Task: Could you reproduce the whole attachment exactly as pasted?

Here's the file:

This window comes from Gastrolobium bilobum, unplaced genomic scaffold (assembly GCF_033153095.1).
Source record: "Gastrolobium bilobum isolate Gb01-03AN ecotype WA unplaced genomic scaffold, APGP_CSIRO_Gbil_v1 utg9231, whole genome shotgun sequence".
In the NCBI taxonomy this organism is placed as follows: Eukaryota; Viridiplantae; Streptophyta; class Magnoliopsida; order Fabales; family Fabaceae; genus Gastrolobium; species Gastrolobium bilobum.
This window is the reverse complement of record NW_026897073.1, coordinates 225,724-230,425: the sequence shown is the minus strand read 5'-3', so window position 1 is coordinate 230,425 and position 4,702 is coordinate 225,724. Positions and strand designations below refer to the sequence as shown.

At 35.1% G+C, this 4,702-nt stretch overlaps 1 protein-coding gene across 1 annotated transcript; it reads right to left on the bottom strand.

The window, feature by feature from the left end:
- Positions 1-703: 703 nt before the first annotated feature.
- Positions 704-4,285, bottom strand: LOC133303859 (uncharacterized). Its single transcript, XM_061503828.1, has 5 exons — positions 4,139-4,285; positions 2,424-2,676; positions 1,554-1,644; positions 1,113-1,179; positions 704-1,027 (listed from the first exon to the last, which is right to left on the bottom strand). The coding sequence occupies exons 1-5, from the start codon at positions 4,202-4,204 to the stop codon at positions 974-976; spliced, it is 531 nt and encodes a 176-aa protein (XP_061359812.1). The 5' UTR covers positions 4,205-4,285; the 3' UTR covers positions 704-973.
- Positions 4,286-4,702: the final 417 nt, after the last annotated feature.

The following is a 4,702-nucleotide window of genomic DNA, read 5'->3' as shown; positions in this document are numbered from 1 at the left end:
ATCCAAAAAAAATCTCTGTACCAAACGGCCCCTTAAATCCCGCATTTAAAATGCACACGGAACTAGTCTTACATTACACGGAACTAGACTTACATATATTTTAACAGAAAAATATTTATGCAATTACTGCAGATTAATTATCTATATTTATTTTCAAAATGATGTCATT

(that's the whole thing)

This window comes from Gastrolobium bilobum, unplaced genomic scaffold (assembly GCF_033153095.1).
Source record: "Gastrolobium bilobum isolate Gb01-03AN ecotype WA unplaced genomic scaffold, APGP_CSIRO_Gbil_v1 utg9231, whole genome shotgun sequence".
In the NCBI taxonomy this organism is placed as follows: Eukaryota; Viridiplantae; Streptophyta; class Magnoliopsida; order Fabales; family Fabaceae; genus Gastrolobium; species Gastrolobium bilobum.
This window is the reverse complement of record NW_026897073.1, coordinates 225,724-230,425: the sequence shown is the minus strand read 5'-3', so window position 1 is coordinate 230,425 and position 4,702 is coordinate 225,724. Positions and strand designations below refer to the sequence as shown.

At 35.1% G+C, this 4,702-nt stretch overlaps 1 protein-coding gene across 1 annotated transcript; it reads right to left on the bottom strand.

The window, feature by feature from the left end:
- Positions 1-703: 703 nt before the first annotated feature.
- Positions 704-4,285, bottom strand: LOC133303859 (uncharacterized). Its single transcript, XM_061503828.1, has 5 exons — positions 4,139-4,285; positions 2,424-2,676; positions 1,554-1,644; positions 1,113-1,179; positions 704-1,027 (listed from the first exon to the last, which is right to left on the bottom strand). The coding sequence occupies exons 1-5, from the start codon at positions 4,202-4,204 to the stop codon at positions 974-976; spliced, it is 531 nt and encodes a 176-aa protein (XP_061359812.1). The 5' UTR covers positions 4,205-4,285; the 3' UTR covers positions 704-973.
- Positions 4,286-4,702: the final 417 nt, after the last annotated feature.

The following is a 4,702-nucleotide window of genomic DNA, read 5'->3' as shown; positions in this document are numbered from 1 at the left end:
ATCCAAAAAAAATCTCTGTACCAAACGGCCCCTTAAATCCCGCATTTAAAATGCACACGGAACTAGTCTTACATTACACGGAACTAGACTTACATATATTTTAACAGAAAAATATTTATGCAATTACTGCAGATTAATTATCTATATTTATTTTCAAAATGATGTCATT